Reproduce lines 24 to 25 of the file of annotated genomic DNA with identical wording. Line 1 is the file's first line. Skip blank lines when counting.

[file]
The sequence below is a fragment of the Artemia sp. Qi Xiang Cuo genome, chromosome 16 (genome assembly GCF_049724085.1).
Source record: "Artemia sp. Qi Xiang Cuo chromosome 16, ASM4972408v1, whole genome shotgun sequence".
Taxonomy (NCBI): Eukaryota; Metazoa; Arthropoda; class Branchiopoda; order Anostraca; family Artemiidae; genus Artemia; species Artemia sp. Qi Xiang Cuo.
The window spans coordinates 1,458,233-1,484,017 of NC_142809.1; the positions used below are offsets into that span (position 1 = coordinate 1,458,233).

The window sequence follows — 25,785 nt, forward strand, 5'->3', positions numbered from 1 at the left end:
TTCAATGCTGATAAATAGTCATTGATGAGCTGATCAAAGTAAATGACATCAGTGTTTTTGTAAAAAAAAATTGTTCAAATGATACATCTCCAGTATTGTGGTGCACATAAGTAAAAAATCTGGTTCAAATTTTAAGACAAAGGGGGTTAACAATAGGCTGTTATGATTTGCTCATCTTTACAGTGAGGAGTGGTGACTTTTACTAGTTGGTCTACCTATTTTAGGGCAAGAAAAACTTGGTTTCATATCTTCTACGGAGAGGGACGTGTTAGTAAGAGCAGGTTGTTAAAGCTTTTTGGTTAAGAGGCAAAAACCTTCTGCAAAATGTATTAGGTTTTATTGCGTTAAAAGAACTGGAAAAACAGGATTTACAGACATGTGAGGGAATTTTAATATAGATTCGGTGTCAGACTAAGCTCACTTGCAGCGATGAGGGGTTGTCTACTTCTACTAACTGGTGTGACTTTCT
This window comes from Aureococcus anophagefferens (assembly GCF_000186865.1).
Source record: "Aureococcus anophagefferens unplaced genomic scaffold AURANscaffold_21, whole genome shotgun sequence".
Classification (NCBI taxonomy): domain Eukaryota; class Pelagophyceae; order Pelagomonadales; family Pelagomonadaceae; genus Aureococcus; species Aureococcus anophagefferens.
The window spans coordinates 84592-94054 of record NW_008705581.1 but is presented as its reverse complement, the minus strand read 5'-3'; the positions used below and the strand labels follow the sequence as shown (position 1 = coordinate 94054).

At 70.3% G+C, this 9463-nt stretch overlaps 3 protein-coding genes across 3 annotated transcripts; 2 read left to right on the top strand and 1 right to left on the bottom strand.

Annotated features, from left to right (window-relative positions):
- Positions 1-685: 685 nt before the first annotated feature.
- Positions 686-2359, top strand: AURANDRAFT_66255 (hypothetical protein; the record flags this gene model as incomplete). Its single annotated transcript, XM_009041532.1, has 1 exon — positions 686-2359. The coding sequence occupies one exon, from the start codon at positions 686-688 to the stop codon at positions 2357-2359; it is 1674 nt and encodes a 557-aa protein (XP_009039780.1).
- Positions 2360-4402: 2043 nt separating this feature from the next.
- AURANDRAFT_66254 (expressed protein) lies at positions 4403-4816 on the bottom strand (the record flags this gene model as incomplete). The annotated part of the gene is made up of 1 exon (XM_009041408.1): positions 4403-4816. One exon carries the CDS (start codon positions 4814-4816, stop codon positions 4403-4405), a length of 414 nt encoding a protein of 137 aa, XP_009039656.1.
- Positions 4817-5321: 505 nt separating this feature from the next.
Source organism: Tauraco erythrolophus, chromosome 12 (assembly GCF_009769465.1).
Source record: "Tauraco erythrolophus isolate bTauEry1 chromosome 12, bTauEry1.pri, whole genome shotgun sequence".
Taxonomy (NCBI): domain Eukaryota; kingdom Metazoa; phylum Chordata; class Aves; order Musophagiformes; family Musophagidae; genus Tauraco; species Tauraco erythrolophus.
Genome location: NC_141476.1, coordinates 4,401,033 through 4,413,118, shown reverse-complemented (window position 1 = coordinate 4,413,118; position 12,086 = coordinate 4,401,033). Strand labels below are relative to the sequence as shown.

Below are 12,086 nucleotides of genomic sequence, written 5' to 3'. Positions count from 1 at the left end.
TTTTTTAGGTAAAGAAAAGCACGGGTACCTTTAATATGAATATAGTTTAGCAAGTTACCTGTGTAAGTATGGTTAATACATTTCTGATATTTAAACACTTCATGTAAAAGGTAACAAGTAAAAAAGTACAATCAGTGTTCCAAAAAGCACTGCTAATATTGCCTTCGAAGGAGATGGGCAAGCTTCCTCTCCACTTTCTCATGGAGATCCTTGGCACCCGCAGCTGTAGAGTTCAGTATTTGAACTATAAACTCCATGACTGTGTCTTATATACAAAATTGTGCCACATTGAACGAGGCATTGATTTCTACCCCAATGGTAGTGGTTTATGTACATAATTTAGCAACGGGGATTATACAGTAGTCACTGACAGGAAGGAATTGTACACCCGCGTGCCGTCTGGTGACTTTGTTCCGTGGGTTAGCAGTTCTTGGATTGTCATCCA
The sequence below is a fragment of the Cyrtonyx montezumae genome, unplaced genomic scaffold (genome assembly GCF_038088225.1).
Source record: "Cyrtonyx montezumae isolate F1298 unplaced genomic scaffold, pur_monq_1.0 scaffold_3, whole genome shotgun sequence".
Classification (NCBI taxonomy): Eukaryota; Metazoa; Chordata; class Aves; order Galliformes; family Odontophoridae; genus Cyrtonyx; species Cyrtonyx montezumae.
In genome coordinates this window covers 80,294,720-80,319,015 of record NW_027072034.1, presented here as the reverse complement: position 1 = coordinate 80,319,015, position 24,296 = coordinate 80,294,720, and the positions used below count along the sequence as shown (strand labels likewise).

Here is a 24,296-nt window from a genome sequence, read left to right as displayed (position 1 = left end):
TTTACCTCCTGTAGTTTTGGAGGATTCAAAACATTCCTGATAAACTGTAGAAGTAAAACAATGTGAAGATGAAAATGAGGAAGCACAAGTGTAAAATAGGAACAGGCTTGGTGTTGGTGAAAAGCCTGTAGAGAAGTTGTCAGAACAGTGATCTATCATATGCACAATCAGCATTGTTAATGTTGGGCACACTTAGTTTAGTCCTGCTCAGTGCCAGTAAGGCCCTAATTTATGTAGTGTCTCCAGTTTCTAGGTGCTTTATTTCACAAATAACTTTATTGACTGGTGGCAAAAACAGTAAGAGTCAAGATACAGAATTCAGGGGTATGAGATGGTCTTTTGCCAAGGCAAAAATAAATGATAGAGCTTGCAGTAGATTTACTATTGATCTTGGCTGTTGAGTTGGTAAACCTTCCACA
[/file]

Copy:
The sequence below is a fragment of the Cyrtonyx montezumae genome, unplaced genomic scaffold (genome assembly GCF_038088225.1).
Source record: "Cyrtonyx montezumae isolate F1298 unplaced genomic scaffold, pur_monq_1.0 scaffold_3, whole genome shotgun sequence".